Anti-Reflective Moth Eyes


Moths have compound eyes that are covered by 200nm hexagonal bumps (facets) that are each spaced 300nm apart from each other (this is known as the “moth-eye structure”). Light that enters their eyes is refracted multiple times, efficiently moving light to the back of the eyes rather than reflecting it outward. Because the moth-eye structure does not reflect light from the moon, moths are able to camouflage themselves and blend into their surroundings, protecting them from predators. Having anti-reflective eyes is also helpful because moths use light to gauge their position. Since little light is lost to reflection, moths are able to utilize moonlight even though it is one million times dimmer than sunlight.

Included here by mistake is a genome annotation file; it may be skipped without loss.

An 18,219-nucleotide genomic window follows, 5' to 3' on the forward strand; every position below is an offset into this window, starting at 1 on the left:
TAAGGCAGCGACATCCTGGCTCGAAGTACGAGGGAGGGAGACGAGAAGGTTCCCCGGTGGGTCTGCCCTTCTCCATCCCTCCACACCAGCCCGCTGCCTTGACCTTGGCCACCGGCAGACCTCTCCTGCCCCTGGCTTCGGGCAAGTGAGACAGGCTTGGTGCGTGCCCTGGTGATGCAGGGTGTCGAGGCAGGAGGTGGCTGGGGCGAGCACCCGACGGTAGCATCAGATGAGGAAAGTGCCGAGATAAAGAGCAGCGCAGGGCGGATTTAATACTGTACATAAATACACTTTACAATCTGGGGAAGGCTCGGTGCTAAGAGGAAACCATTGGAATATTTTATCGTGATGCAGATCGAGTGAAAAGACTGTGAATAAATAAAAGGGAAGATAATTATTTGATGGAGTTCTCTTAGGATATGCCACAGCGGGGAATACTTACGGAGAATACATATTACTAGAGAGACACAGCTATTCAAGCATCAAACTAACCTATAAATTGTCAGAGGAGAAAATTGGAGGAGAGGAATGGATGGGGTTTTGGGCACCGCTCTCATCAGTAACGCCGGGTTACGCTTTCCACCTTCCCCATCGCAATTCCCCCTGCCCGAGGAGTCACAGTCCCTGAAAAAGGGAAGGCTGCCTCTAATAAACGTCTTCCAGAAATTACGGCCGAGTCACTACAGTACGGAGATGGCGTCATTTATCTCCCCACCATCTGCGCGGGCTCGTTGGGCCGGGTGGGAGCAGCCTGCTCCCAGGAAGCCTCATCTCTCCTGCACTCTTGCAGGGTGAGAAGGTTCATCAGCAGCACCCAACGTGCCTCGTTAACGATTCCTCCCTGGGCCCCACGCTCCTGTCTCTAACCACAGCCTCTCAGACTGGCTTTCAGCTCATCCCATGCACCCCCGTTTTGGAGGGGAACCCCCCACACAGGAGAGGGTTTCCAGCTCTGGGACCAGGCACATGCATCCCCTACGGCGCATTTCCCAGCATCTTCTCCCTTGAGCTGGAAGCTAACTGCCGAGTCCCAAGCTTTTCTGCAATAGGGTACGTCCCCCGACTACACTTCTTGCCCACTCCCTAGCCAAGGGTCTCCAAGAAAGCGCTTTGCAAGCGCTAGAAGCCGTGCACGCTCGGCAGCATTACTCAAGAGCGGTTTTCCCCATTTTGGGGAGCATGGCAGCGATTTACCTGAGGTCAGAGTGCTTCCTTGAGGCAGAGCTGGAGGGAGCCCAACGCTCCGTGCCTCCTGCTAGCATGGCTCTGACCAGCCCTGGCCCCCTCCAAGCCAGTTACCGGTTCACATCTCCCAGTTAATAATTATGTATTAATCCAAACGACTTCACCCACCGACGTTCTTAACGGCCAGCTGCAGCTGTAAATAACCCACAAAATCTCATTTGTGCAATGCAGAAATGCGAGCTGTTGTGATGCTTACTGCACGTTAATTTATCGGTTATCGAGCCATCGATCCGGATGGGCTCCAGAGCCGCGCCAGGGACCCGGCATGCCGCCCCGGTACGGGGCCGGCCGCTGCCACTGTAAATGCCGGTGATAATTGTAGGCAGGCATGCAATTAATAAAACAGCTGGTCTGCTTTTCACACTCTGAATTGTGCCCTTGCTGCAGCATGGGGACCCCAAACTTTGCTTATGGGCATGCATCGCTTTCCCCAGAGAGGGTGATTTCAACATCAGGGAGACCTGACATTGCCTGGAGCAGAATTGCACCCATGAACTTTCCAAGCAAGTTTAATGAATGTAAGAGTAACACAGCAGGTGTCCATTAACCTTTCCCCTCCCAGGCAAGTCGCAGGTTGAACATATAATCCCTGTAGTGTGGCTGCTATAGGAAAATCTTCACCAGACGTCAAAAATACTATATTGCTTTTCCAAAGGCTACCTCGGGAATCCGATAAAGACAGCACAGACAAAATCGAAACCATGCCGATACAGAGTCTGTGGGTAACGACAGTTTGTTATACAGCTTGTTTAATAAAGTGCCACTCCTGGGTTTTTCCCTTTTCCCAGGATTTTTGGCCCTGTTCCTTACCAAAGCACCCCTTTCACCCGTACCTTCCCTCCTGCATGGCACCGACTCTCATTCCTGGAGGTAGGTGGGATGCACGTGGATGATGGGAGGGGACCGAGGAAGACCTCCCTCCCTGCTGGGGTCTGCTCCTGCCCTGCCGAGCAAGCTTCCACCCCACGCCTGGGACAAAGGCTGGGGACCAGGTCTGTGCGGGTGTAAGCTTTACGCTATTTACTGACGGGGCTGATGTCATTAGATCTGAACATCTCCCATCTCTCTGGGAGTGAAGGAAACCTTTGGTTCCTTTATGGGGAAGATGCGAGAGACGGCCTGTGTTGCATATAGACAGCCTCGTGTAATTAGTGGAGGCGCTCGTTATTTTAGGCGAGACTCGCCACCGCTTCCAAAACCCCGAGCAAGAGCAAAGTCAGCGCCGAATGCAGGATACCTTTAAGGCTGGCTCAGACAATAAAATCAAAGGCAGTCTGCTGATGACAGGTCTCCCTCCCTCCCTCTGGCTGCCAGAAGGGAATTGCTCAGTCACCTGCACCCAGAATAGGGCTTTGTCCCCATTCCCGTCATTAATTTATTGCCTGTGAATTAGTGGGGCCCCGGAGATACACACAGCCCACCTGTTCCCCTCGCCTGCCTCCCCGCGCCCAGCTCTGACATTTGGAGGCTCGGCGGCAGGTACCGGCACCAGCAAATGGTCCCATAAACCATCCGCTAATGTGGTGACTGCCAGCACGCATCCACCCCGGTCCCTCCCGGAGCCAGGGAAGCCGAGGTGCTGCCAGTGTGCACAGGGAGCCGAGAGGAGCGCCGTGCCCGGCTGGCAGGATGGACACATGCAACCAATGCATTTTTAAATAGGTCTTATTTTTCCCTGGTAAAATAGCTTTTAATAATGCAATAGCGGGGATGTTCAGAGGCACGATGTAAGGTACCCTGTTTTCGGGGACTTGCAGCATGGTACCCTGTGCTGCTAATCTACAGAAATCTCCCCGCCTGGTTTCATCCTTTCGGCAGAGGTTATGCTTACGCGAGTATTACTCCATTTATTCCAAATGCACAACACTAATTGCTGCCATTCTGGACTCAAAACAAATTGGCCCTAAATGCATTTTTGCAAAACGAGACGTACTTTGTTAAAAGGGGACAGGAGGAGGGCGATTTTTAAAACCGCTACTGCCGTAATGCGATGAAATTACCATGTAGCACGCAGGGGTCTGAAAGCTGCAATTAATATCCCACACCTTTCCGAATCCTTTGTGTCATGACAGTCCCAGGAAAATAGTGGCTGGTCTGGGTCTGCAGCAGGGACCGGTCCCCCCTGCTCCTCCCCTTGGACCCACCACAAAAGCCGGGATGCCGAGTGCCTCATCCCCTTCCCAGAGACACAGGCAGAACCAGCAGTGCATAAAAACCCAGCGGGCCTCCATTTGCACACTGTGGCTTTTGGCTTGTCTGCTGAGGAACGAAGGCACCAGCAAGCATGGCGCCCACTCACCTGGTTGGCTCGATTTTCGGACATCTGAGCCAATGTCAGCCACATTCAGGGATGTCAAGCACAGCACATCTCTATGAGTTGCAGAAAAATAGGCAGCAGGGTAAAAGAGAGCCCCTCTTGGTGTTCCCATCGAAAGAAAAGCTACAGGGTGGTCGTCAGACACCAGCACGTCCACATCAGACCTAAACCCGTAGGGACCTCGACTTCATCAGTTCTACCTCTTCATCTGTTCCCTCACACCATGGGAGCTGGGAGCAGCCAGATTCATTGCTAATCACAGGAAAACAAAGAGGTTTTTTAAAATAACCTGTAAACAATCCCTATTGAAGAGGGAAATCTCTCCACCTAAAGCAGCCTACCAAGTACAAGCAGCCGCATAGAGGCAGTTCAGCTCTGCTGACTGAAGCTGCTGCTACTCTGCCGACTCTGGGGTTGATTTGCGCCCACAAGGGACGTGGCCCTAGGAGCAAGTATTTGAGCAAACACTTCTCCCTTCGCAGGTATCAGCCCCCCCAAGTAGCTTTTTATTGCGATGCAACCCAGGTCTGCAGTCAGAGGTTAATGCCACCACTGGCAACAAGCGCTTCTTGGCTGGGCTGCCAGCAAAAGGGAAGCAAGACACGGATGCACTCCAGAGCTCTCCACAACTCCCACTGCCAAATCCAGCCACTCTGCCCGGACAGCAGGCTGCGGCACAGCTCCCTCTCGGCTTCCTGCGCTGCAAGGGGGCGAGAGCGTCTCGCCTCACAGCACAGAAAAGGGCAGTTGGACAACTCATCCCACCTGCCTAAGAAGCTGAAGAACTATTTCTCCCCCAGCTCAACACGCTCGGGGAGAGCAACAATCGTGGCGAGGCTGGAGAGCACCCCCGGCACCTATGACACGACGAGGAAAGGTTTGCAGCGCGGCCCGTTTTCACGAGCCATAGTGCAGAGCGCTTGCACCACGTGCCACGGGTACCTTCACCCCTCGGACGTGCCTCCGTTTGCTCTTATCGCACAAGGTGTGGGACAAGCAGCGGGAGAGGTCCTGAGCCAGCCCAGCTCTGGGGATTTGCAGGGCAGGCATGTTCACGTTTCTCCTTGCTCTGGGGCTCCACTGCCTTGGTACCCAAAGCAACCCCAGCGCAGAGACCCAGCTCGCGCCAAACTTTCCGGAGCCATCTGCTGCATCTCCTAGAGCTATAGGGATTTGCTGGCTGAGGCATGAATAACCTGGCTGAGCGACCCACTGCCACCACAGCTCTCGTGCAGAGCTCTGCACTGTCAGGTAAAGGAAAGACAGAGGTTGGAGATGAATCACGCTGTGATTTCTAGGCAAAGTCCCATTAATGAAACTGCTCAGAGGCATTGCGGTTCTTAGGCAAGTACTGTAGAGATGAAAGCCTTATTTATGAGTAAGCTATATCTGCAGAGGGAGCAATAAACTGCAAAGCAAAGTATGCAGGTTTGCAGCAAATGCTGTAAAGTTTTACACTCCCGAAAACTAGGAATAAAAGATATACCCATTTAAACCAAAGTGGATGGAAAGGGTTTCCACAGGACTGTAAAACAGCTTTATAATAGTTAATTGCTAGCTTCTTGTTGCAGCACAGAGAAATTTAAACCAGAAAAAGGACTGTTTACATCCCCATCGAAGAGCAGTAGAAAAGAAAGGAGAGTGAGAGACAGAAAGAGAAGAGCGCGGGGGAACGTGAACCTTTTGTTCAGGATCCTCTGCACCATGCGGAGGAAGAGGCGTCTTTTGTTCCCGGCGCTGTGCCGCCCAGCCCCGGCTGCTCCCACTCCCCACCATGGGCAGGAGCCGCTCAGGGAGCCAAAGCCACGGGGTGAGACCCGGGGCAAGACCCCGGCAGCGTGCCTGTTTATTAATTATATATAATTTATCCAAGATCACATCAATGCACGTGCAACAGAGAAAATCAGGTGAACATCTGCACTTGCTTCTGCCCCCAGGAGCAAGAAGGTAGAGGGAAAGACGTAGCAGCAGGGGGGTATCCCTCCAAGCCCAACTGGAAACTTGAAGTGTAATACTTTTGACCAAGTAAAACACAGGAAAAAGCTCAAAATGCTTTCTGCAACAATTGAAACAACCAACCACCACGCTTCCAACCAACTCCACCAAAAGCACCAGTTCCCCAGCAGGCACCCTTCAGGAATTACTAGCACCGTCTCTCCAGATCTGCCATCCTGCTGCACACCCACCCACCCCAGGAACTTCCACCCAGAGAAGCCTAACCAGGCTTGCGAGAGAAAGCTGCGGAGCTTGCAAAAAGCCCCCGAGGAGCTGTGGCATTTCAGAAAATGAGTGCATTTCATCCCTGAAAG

Functional Classification

Light resistanceLight control

Environmental Solution Classification

Related Literature

"Nature 244, 281 - 282 (03 August 1973) Reduction of Lens Reflexion by the ""Moth Eye"" Principle、P. B. CLAPHAM & M. C. HUTLEY Insect Orientation to the Natural and Artificial Light. Mantaro HIRONAKA* and Takahiko HARIYAMA J. Appl. Entomol. Zool. 53: 135–145 (2009)"

Technical Application

Products and Services

Type of Business

Proposals of Applied Technology

The anti-reflective moth-eye structure can be used to design glare-free television and computer screens. It can also be used to improve antireflective films for solar cells, and to develop anti-reflective black solar cells.

Proposals of Applied Industry

Related Life Style